Donald Trump's inauguration: What time is it and what can we expect?
New York tycoon's big day is finally here - but protesters 'may end up outnumbering supporters'
Washington DC is in lockdown for Donald Trump's inauguration this afternoon, with the US capital expected to be filled with hundreds of thousands of people - supporters and protesters alike.
Police are expecting a crowd of around 900,000 in all, "significantly less" than Barack Obama's 2009 inauguration, which drew 1.8 million people, says NBC News. Added to that, many will be there to protest Trump's comments about women, immigrants and Muslims.
They also object to his promise to repeal the Obamacare healthcare reform and plans to build a wall along the US-Mexico border. Similar demonstrations are planned in cities across the US and around the world.
"Protesters may end up outnumbering supporters, which would be a first," says the Washington City Paper.
What time does it start?
At noon local time, 5pm in the UK, Trump will take the Oath of Office and be sworn in as the United States' 45th president.
Chief Justice John Roberts of the US Supreme Court will administer the oath on the steps of the United States Capitol Building.
After that, Trump will give an inaugural address, which will be beamed around the world. Obama's speeches in 2008 and 2012 drew nearly 60 million viewers in total and both lasted for around 20 minutes.
What else will happen?
Trump and his friends reportedly discussed a parade up Fifth Avenue, as well as a helicopter ride from New York to Washington DC, but security agencies have reeled in the more extravagant ideas.
Thomas Barrack Jr, leader of Trump's presidential inaugural committee, batted away the overly ambitious ideas. "The president-elect wants this to be simple," he told the New York Times. "He wants this to be about the people."
According to the New York Daily News, Trump is expected to attend two official inaugural balls, a sharp decline from the ten Obama attended in 2009.
Who will perform at Trump's inauguration?
Event organisers have dismissed claims Trump struggled to find entertainers willing to take part, although they've also told reporters: "This is not Woodstock."
Performers are expected to include Sam Moore, from soul duo Sam and Dave, The Rockettes, The Mormon Tabernacle Choir and Jackie Evancho, who was on America's Got Talent six years ago.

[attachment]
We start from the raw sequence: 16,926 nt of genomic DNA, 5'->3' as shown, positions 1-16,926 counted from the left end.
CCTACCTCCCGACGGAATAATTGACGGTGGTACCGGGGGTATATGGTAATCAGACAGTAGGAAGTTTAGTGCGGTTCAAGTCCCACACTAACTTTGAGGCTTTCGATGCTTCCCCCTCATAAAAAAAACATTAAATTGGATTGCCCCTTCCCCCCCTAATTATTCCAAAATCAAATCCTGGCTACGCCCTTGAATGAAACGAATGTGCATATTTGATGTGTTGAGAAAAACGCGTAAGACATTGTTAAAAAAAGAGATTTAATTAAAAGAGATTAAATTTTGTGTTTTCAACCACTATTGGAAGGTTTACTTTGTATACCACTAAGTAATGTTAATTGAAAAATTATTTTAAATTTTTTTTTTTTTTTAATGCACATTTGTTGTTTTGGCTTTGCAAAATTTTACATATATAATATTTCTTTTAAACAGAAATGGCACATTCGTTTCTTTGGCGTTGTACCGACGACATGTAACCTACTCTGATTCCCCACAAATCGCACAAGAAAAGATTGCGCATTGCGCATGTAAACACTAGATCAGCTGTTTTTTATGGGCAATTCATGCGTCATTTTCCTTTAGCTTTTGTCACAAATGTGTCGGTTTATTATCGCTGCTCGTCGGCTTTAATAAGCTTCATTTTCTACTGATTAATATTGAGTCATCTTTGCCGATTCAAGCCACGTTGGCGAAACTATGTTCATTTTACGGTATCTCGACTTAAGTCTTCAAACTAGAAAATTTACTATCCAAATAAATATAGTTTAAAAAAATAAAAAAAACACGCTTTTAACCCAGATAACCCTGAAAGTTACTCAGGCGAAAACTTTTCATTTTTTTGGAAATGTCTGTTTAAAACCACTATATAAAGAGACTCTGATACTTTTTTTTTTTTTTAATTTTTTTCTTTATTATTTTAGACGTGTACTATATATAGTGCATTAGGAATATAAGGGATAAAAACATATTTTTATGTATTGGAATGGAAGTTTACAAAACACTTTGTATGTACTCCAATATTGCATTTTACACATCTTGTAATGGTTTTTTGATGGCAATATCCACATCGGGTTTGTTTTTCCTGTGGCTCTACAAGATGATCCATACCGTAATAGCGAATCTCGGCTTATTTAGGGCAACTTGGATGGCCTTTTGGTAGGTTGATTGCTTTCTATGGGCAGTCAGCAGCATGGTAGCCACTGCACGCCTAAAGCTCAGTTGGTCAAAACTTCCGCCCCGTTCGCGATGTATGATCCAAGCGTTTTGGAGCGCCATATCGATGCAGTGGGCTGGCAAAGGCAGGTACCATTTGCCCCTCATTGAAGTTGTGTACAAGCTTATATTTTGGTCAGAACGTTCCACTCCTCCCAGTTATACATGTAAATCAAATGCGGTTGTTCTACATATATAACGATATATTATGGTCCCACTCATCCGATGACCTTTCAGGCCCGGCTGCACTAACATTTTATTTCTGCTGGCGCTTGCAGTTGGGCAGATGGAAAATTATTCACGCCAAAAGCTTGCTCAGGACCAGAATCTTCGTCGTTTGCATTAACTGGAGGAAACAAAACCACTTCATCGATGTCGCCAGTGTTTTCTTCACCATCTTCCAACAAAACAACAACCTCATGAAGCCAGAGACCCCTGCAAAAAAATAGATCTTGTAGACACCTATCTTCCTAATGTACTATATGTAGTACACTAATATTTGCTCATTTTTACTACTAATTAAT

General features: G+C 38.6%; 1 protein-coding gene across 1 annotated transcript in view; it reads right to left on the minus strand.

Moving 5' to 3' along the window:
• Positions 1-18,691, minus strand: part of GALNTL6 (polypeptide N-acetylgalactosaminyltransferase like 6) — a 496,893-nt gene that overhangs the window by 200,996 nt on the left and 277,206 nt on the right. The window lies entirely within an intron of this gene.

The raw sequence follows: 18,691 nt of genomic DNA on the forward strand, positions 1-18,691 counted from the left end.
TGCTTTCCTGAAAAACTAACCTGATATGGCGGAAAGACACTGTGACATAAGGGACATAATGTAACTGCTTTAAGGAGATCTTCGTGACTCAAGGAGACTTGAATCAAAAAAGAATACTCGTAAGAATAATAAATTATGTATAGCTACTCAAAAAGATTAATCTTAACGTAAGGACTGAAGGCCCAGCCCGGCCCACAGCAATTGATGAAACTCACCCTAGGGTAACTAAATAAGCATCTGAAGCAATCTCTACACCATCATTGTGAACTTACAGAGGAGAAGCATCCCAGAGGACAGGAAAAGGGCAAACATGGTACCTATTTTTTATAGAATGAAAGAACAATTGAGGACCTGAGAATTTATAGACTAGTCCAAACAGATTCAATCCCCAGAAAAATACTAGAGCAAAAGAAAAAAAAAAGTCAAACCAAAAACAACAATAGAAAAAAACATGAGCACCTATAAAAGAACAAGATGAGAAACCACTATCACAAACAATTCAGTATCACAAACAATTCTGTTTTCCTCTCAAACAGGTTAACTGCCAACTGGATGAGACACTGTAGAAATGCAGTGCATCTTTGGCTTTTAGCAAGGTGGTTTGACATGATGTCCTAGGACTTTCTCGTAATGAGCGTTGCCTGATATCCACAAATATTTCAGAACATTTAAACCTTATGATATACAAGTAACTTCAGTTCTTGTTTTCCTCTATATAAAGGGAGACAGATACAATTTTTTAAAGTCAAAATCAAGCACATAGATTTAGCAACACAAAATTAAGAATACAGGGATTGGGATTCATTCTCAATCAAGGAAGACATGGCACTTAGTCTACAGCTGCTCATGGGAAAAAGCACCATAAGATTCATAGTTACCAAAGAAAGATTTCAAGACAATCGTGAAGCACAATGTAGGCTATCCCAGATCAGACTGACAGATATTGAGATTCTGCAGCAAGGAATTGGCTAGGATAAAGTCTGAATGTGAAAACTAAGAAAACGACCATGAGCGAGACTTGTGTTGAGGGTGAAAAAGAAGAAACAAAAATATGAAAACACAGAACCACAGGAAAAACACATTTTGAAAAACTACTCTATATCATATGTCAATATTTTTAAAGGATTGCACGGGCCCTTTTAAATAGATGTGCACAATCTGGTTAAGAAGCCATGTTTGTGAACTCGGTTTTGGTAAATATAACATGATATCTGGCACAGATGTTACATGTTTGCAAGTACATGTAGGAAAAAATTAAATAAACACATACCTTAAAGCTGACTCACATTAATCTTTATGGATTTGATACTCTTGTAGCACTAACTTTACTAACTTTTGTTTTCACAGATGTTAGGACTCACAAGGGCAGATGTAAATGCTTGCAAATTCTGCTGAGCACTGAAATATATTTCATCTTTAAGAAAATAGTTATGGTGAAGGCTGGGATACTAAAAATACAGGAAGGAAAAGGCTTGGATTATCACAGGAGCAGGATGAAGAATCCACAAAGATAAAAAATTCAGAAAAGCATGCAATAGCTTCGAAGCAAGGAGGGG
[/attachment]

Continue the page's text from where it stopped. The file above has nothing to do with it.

Who is protesting?
About 30 groups have received permits to demonstrate, but many more are expected to march without permission.
Protest group Disrupt J20 said it was planning "to paralyse the city itself, using blockades and marches to stop traffic and even public transit".
It also promised "a series of massive direct actions that will shut down the inauguration ceremonies and any related celebrations".
Another group plans to distribute 4,200 cannabis joints to attendees and urge them to light up. Possession of small amounts of marijuana is legal in Washington, although public consumption is not.
By far the biggest protest will be the Women's March on Washington on Saturday, which organisers expect to draw 250,000 people from hundreds of different organisations.
According to The Independent, "about 28,000 security personnel, miles of fencing, roadblocks, street barricades and dump trucks laden with sand will be part of the security cordon around three square miles of central Washington".
Who is boycotting?
At least 57 US representatives have backed civil rights campaigner and Democrat congressman John Lewis's call for a boycott of the event as a protest against the incoming president.
Lewis, who was beaten by state troopers during the historic 1965 march in Selma, Alabama, has publicly questioned Trump's right to govern.
"I don't see this president-elect as a legitimate president," he told NBC.
His comments brought an angry Twitter response from the tycoon, who said Lewis is "all talk, talk, talk" and should "finally focus on the burning and crime infested inner-cities".
This led to a sharp rise in the number of Democrats who said they would join the boycott.
However, those who have vowed to miss the ceremony are largely from "safe districts won by Hillary Clinton", says Politico. Democratic leaders are unlikely to join in because they are aware that could "seriously damage any future attempts to work with the incoming president on policy areas where they share common ground".
Trump's team said it would give away the seats of those who are refusing to attend.
Political strategist Sean Spicer said: "We'd love for every member of Congress to attend but if they don't, we've got some great seats for others to partake in.
"It's a shame that these folks don't want to be part of the peaceful transfer of power."